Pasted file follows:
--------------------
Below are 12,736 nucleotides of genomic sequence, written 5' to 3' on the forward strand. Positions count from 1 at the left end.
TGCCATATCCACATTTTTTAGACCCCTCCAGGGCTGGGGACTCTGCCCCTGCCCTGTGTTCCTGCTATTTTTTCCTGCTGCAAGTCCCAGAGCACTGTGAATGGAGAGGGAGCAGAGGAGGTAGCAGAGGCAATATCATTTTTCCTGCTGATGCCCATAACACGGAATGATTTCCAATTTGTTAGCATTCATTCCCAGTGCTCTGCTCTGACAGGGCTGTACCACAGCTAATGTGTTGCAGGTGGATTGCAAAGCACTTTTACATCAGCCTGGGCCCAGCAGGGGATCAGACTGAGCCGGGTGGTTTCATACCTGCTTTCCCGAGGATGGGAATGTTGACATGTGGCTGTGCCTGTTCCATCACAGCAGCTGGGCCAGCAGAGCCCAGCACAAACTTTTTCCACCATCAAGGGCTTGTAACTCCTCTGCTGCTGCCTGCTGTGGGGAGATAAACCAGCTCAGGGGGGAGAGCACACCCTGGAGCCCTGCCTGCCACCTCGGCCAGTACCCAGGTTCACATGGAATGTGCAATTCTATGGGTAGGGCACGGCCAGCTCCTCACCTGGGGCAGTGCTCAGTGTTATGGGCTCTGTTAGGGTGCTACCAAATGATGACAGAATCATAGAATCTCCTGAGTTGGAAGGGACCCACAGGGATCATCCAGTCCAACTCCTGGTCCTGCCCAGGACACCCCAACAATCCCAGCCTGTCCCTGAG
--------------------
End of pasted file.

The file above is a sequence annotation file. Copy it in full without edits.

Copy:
Below are 12,736 nucleotides of genomic sequence, written 5' to 3' on the forward strand. Positions count from 1 at the left end.
TGCCATATCCACATTTTTTAGACCCCTCCAGGGCTGGGGACTCTGCCCCTGCCCTGTGTTCCTGCTATTTTTTCCTGCTGCAAGTCCCAGAGCACTGTGAATGGAGAGGGAGCAGAGGAGGTAGCAGAGGCAATATCATTTTTCCTGCTGATGCCCATAACACGGAATGATTTCCAATTTGTTAGCATTCATTCCCAGTGCTCTGCTCTGACAGGGCTGTACCACAGCTAATGTGTTGCAGGTGGATTGCAAAGCACTTTTACATCAGCCTGGGCCCAGCAGGGGATCAGACTGAGCCGGGTGGTTTCATACCTGCTTTCCCGAGGATGGGAATGTTGACATGTGGCTGTGCCTGTTCCATCACAGCAGCTGGGCCAGCAGAGCCCAGCACAAACTTTTTCCACCATCAAGGGCTTGTAACTCCTCTGCTGCTGCCTGCTGTGGGGAGATAAACCAGCTCAGGGGGGAGAGCACACCCTGGAGCCCTGCCTGCCACCTCGGCCAGTACCCAGGTTCACATGGAATGTGCAATTCTATGGGTAGGGCACGGCCAGCTCCTCACCTGGGGCAGTGCTCAGTGTTATGGGCTCTGTTAGGGTGCTACCAAATGATGACAGAATCATAGAATCTCCTGAGTTGGAAGGGACCCACAGGGATCATCCAGTCCAACTCCTGGTCCTGCCCAGGACACCCCAACAATCCCAGCCTGTCCCTGAG